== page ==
If it's a minority - the ruling party does not have 50%-plus-1 - then the trick is to get one or more opposition parties and/or independents to vote your way to prop up the government in money and confidence votes. A lot of this is jockeying to make the other party look bad if they back you into a corner so it's their fault that there is an early election, etc. etc. Or you add something to a bill, or horse trade, to give the swing vote party something they want in return for their support. As you can see, this doesn't work too well if that party's MPs are unreliable in following their leader.

So it's taken for granted, absent serious problems, MPs will vote the party line.

Once in a while, an issue comes up that is so contentious and outside party politics that the parties - or the government - will declare "this is a free vote". I.e. not a confidence motion, MPs can vote their conscience without retribution. Changing the abortion law in Canada, decades ago, is a prime example. Who believed what was right had no bearing to party affiliation; people on both sides voted different ways. Brexit obviously is another. It's a HUGE (YUGE!) change in the country's situation, and different MPs have different views.

Note in the first major defeat on Brexit a month or two ago, it was followed the next day by a confidence vote (which May won.) Because it was not a "Money Bill", it was not an automatic loss of confidence - but when the government suffers a defeat, quite often they or the opposition will demand a confidence vote to see how strong the anti-government vote felling is. In that case, the MP's did not want May's plan, but they did not want her out and the resulting election, either. So this time, the government said "free vote" to avoid the possible follow-up confidence vote.

Also note - as I mentioned, voting against the party line is a bad thing. But like any movement, there's strength in numbers. When 200 back benchers vote against the government, it's kind of hard to single out any few for punishment. Get too harsh on a few, and risk that you piss off enough others that the next confidence vote, you will lose.
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Old 03-14-2019, 02:00 AM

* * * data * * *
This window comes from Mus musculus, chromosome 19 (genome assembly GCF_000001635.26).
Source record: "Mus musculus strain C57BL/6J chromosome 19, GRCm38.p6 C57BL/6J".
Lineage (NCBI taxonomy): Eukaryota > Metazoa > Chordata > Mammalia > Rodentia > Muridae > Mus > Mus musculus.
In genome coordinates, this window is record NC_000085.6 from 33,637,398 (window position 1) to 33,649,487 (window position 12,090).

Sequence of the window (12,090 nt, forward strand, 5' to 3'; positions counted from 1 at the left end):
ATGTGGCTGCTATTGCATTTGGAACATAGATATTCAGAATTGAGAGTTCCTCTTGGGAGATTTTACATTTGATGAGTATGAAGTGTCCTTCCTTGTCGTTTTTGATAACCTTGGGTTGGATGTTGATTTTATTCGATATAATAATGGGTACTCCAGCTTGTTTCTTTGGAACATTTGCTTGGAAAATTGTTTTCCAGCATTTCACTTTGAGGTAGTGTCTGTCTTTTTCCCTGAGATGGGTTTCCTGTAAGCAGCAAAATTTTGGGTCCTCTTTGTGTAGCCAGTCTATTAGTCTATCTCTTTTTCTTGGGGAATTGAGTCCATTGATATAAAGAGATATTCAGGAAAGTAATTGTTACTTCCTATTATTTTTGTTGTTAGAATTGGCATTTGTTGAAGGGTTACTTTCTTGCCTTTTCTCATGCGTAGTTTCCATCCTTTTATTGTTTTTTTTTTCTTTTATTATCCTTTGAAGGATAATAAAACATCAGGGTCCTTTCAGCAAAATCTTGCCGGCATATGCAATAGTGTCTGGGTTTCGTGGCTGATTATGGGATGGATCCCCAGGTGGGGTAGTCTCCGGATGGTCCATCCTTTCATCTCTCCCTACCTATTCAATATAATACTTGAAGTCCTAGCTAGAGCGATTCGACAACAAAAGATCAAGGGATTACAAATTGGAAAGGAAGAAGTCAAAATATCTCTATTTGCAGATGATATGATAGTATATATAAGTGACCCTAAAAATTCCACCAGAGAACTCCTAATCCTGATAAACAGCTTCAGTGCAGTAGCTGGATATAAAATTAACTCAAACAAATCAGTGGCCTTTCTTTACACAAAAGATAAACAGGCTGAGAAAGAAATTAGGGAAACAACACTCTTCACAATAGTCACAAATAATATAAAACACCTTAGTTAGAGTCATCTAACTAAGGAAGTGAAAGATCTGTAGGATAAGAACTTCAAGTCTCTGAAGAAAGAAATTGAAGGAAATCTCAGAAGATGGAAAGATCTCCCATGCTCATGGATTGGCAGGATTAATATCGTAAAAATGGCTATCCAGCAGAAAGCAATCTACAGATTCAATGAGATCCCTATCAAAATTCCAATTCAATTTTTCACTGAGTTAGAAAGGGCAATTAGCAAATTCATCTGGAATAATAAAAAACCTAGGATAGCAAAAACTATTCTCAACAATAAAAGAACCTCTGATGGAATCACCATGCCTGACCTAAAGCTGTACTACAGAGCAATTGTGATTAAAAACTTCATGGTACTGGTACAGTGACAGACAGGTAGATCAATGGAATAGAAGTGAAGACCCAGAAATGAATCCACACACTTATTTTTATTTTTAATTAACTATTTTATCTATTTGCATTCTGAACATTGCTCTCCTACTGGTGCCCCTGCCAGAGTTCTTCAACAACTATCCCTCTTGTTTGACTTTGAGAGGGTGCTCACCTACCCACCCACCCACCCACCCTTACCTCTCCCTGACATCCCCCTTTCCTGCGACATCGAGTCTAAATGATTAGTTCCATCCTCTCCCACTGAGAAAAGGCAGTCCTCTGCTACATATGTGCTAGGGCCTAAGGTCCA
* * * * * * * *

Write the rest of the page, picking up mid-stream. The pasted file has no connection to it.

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Just a footnote: the whips' job is not just a one-way process. They are there to maintain a line of communication between back- and front-benchers, so as to warn front-benchers of how opinion may be developing on an issue, or of manoeuvres to launch a campaign on something or other. Likewise, individual senior ministers have, as the most junior member of their ministerial team, a "Parliamentary Private Secretary", who is an MP who keeps in touch with back-bench opinion on how their particular ministerial team are doing. A PPS gets no extra pay for this, but it's the first step to a ministerial career; they are naturally expected to vote with the government or to resign as a PPS if not; that wouldn't be the earthquake of a revolt by more senior ministers, but it can be a sign of trouble brewing.

At this particular moment, of course, the divisions and inherent instability of the situation are such that the wheels are falling off all round, and the conventional expectations have lost a lot of their force.

Last edited by PatrickLondon; 03-14-2019 at 02:01 AM.
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Old 03-14-2019, 02:37 AM
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Originally Posted by zombywoof View Post
As I understand it, the vote earlier today in the British Parliament regarding a no-deal Brexit was a "free vote"
It was going to be a free vote, but May reinstated the whip (against her own motion!) after it was amended to say "no no-deal ever, not just March 29". One minister resigned after voting for the motion. Several other ministers abstained but weren't sanctioned, so I assume it was a one-line whip.

Last edited by MrDibble; 03-14-2019 at 02:37 AM.
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Old 03-14-2019, 03:11 AM